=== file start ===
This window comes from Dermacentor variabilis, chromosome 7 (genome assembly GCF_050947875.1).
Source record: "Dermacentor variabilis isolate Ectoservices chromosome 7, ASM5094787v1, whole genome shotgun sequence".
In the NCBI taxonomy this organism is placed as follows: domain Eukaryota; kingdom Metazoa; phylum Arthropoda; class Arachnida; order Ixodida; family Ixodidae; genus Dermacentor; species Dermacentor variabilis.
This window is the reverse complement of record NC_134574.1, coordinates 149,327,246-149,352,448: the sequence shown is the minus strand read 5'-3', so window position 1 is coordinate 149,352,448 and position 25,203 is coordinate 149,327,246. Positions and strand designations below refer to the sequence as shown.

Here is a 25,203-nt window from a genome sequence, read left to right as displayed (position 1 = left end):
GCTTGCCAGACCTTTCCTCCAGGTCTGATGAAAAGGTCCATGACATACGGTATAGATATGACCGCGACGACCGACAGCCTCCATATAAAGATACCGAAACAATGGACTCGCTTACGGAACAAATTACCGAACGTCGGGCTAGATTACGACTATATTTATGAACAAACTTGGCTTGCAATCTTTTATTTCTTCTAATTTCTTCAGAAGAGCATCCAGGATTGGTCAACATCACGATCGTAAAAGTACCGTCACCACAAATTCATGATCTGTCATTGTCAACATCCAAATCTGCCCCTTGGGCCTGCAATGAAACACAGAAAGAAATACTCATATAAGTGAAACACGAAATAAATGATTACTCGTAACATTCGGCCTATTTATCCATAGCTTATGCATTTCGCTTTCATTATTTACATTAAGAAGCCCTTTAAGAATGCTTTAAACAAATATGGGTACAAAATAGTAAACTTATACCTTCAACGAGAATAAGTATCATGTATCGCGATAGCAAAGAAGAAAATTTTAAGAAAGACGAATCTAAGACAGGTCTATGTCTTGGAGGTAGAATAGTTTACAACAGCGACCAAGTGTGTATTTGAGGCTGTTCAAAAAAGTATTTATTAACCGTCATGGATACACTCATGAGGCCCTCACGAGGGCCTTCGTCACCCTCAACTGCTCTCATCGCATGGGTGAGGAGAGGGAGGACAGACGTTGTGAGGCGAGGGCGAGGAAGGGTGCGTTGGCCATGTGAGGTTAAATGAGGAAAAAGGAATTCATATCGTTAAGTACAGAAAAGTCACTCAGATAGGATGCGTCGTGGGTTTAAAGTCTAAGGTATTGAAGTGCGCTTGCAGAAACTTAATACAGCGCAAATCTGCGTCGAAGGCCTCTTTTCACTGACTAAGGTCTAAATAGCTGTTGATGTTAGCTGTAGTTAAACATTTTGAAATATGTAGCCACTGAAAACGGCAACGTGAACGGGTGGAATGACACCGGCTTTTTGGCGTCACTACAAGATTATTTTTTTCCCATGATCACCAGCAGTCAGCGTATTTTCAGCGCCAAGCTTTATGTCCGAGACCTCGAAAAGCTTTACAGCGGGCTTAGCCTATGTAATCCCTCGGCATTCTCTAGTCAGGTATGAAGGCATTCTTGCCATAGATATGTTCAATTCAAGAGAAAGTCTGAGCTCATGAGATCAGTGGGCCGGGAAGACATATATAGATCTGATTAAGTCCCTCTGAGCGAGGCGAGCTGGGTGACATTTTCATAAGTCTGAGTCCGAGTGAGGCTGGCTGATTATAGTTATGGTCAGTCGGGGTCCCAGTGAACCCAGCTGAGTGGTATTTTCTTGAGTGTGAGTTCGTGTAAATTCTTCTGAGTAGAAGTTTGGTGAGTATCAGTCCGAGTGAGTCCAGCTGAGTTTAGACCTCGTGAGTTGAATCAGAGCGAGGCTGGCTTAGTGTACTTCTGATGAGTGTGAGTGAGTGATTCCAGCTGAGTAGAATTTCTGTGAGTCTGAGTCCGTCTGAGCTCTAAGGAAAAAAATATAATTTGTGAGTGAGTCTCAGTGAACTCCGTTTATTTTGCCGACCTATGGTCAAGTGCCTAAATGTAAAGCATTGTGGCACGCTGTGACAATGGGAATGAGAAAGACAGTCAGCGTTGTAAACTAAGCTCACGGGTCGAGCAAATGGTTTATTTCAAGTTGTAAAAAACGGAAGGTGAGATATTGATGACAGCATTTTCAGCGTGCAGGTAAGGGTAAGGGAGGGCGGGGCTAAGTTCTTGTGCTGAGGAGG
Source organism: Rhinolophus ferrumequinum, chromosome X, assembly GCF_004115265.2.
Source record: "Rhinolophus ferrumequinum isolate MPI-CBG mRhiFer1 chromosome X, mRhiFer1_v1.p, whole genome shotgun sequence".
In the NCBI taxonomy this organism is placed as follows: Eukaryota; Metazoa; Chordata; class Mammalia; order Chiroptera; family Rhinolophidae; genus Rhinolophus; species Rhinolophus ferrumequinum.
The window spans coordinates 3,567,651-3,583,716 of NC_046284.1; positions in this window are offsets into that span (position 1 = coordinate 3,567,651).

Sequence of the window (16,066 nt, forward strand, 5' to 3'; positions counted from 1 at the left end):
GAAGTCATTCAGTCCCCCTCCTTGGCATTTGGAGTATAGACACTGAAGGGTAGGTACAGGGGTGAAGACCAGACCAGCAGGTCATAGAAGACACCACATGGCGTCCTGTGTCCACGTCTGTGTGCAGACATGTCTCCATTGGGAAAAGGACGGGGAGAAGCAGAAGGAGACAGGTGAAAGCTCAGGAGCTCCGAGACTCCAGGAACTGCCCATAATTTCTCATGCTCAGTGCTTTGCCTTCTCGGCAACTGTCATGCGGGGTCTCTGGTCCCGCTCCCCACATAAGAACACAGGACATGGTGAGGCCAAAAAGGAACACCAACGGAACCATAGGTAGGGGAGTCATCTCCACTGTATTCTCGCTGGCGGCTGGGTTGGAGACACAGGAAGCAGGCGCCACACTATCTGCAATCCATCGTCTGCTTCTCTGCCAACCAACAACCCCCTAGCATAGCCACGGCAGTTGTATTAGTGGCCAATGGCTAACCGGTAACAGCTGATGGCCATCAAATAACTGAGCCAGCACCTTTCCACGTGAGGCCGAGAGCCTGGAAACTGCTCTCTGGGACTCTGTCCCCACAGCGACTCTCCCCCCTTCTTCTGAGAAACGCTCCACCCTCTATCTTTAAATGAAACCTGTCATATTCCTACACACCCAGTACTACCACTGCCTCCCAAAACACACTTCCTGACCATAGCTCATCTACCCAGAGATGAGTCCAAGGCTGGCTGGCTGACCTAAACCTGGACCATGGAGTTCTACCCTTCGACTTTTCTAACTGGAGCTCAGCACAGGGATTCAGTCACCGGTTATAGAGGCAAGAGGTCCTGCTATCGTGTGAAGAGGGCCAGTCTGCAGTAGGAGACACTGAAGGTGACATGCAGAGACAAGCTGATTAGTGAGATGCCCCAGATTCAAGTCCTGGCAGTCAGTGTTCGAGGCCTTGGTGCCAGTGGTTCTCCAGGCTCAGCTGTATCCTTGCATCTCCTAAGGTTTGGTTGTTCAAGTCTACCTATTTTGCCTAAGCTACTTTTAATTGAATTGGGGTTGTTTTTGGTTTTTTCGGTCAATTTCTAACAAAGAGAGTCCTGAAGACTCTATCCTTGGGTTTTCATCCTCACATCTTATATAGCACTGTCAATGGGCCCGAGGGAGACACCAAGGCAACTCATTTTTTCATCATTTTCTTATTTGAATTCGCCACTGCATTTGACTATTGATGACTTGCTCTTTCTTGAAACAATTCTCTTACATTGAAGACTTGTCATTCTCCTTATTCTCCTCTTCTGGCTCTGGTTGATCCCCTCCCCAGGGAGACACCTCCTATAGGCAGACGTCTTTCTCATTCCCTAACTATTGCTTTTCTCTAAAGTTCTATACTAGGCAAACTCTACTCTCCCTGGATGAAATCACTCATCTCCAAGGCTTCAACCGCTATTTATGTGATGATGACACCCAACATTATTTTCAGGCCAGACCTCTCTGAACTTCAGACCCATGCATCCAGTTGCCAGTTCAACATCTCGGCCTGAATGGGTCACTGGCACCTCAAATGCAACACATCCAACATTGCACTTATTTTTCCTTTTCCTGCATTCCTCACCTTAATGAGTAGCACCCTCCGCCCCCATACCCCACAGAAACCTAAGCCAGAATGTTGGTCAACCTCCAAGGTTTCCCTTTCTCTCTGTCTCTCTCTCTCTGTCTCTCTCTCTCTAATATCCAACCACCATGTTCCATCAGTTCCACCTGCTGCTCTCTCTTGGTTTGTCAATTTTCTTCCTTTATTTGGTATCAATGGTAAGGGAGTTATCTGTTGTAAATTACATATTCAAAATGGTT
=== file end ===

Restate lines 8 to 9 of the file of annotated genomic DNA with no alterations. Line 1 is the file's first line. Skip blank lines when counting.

Source record: "Rhinolophus ferrumequinum isolate MPI-CBG mRhiFer1 chromosome X, mRhiFer1_v1.p, whole genome shotgun sequence".
In the NCBI taxonomy this organism is placed as follows: Eukaryota; Metazoa; Chordata; class Mammalia; order Chiroptera; family Rhinolophidae; genus Rhinolophus; species Rhinolophus ferrumequinum.